Congressional Republicans loop GOP governors into strategy meeting
By Eileen McGuire-Mahony
WASHINGTON, DC: Ohioan John Boehner, the permanently tanned presumptive Speaker of the House, met with 15 fellow Republicans, all newly elected governors, earlier today in what was described as an "Ideas Summit."
On the agenda were issues of leveraging the GOP's historic gains. The party takes control of the House of Representatives in January and holds two-thirds of America's governors' offices. Rep. Boehner, along with other top House Republicans, is hoping to boost his party's state-level game plan to take on the policies of the troubled Obama Administration.
Boehner, along with rising star Eric Cantor of Virginia and Senate Minority Leader Mitch McConnell of Kentucky, is keen to leverage state level distaste for Barack Obama's healthcare law, which has already seen upward of 20 state Attorneys General file suit.
The meeting could well lead to broader and more longer-term coordination on policy as well as on political strategy and communication between state executives and members of Congress. It is also likely a bid to boost the visibility of new faces with potential for national office and to address the thin ranks of top leadership in a party plagued by having no clear national figurehead.
Democrats immediately pointed to instances in Boehner's Congressional tenure when legislation he supported translated into slashed funding and compliance costs for states as proof that today's move is a cynical about-face in political gaming. Unspoken is the fact that many in-coming governors campaigned on Congress' unpopularity and have made a point of assuring voters they will stand up to the nation's capitol if lawmakers continue to shy away from serious action to reduce the deficit.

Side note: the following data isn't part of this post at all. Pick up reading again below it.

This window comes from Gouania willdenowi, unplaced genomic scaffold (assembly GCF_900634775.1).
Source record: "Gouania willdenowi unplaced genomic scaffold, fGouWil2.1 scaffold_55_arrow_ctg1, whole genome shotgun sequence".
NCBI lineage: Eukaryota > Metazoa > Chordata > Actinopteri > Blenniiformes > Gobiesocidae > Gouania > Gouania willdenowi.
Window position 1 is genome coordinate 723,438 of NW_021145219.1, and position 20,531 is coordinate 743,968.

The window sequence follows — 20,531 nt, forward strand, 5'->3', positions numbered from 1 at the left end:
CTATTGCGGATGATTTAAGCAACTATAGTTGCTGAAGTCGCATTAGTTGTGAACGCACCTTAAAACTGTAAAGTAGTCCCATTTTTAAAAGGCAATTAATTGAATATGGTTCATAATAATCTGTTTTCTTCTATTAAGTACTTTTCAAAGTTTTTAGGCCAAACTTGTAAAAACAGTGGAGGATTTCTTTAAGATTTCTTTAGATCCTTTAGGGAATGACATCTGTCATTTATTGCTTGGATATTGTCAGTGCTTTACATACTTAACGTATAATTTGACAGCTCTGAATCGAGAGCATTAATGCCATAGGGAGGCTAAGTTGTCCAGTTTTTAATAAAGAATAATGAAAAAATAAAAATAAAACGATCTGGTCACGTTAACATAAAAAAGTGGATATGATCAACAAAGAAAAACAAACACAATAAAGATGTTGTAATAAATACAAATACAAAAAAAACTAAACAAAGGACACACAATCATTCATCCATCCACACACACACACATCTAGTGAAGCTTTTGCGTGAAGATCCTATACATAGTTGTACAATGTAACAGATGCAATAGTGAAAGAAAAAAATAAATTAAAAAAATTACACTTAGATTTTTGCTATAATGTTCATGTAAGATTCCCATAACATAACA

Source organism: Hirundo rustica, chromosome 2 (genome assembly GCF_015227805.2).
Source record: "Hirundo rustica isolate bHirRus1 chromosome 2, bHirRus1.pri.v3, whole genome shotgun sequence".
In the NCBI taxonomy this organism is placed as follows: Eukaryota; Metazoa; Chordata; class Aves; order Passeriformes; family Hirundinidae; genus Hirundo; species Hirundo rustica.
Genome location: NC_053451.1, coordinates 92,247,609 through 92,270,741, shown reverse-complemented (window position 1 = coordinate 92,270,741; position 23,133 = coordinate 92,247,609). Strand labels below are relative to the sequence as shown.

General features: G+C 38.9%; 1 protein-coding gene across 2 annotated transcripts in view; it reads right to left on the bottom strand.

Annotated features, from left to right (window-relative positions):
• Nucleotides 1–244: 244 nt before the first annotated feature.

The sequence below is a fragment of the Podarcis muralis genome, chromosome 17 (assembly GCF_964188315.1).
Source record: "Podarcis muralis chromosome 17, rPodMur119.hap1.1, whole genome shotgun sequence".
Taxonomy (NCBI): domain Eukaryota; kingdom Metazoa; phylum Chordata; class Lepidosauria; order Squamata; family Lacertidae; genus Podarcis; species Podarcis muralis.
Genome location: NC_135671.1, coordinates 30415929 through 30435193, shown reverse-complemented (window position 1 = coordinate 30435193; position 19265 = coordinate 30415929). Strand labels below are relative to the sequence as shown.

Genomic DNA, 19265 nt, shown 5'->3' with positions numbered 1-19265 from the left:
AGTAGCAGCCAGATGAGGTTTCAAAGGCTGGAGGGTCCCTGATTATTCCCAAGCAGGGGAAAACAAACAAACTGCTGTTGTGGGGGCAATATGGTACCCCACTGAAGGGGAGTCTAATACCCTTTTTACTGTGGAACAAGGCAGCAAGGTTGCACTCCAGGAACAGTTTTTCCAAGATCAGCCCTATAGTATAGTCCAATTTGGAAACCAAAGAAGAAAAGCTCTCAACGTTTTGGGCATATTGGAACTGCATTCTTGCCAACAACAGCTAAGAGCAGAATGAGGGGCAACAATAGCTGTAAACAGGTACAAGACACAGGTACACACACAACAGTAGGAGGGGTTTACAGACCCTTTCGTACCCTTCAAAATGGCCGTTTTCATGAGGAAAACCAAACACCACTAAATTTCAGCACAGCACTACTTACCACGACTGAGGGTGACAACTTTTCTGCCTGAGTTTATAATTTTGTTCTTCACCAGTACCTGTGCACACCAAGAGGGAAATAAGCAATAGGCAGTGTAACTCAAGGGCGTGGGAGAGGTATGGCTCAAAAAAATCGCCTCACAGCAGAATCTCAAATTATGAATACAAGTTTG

Nevertheless, Boehner has hit upon a shrewd way to balance the Beltway, where Republicans may hold an imminent political majority but are still dwarfed in terms of party registration numbers, with the decidedly more GOP friendly current national landscape. In his office's statement announcing the meeting, Boehner characterized the emerging coalition as a bid for decentralizing government: "“Washington doesn’t have all the answers, and the best solutions usually come from outside the Beltway,” he wrote in a November 29th announcement.
Confirmed attendees included:
All are newly elected, and ten represent a governorship captured from Democrats. With the exception of Iowa's Terry Branstad, who has governed the state before, all are new to their position. Fallin and Daugaard, however, have had lieutenant gubernatorial experience.
While most analysts agree the midterm results were far more a repudiation of Obama's policies than a mandate for Republicans, the latter will be enjoying a great deal of power in the next two years and thus have an opportunity to respond the right way to voter anger and thus set themselves up for 2012.
In addition to defending their House majority that year, Republicans will have a shot at both the Senate and the Presidency. On the state level, nine governorships representing 63 electoral votes will be up. Democrats currently hold six of those seats, and the GOP is sure to assess its success in 2010 when trying to replicate the feat and win over a few more seats.